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The Alliance Working Groups and Task Forces have developed a series of initiatives that align to the current Strategic Plan. Click on the topics below to see how you can participate in, or benefit from, these initiatives.

2019 Annual Meeting for Child Protection in Humanitarian Action and Launch of the Second Edition of the Child Protection Minimum Standards

14 and 15 October 2019 – Geneva, Switzerland

The Alliance for Child Protection in Humanitarian Action (the Alliance) is organizing its annual meeting in Geneva on 14 and 15 October 2019.  The technical Working Groups and Task Forces of the Alliance will also be meeting on 16 and 17 October 2019. The Annual Meeting is an opportunity for Child Protection actors get to come together and exchange knowledge and experience, while networking with other agencies, academics, policy makers and donors. The annual meeting represents a forum where important themes can be discussed together and ways forward can be framed.

As part of the 2019 revision of the Minimum Standards for Child Protection in Humanitarian Action (CPMS), the Alliance developed this definition series to explore core terms and concepts related to child protection in humanitarian settings. The resources include:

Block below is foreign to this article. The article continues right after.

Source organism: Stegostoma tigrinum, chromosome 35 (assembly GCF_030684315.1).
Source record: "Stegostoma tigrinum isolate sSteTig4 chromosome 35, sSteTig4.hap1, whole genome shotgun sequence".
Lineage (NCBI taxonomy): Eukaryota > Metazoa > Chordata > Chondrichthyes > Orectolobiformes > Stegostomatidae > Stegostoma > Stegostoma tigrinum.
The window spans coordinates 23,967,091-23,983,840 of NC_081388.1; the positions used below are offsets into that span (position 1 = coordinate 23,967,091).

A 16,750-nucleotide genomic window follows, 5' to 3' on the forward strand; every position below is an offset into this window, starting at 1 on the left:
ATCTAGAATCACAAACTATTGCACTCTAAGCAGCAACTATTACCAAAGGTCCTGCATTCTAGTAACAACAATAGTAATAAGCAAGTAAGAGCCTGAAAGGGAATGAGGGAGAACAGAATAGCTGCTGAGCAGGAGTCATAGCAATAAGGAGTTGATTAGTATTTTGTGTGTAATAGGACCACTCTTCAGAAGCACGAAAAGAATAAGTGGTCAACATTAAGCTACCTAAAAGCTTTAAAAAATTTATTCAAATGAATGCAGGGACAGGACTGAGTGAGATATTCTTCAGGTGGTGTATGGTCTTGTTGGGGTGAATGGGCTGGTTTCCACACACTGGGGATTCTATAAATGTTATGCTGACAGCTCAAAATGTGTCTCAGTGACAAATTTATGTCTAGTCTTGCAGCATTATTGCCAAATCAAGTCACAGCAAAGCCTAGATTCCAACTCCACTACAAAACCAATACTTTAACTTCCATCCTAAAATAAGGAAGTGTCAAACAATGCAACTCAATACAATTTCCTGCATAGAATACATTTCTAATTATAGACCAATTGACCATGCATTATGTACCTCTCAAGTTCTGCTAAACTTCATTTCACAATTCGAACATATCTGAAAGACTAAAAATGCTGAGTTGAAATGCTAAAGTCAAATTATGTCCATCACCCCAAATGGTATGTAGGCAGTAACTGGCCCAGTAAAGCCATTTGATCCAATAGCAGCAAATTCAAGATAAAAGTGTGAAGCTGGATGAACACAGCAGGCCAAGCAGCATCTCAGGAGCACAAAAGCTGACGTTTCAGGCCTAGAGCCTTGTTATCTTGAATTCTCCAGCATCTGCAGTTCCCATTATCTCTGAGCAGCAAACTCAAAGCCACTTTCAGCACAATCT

Community Based Child Protection in Humanitarian Action: Definitions and Terminology 
This resource, which provides a list of common Community Based Child Protection (CBCP)-related terms and their definitions, is intended to show the evolving definitions around CBCP.

Discussion Paper: Review of Existing Definitions and Explanations of Abuse, Neglect, Exploitation and Violence against Children
This report examines the main elements of child abuse, neglect, exploitation and violence (nature of the act; perpetrator's relationship to the child; motivation or intent; and outcomes) in ways that recognise the overlap and highlight the distinctions between each type of maltreatment. 

Desk Review on Child Wellbeing in Humanitarian Action: Concepts, Definitions, and Domains
This desk review represents the first step in a larger process to develop an overarching definition of child wellbeing that can be adapted according to context and used to define strategic objectives within humanitarian response.

The Case Management Task Force (CMTF), under the Alliance for Child Protection in Humanitarian Action, is completing an intensive capacity-building initiative on Case Management Coaching and Supervision. The Training Package is currently available in English, Arabic, and French. The Spanish version will be launched in 2019. 

The report, "Cash Transfer Programming and Child Protection in Humanitarian Action: Review and Opportunities to Strengthen the Evidence" summarizes the evidence for cash transfer programming and child protection in humanitarian contexts and recommends areas for action and further research. It highlights the gaps, needs, and opportunities found in the literature and confirmed by experts working across child protection, cash transfer programming, and other relevant areas of humanitarian action and international development.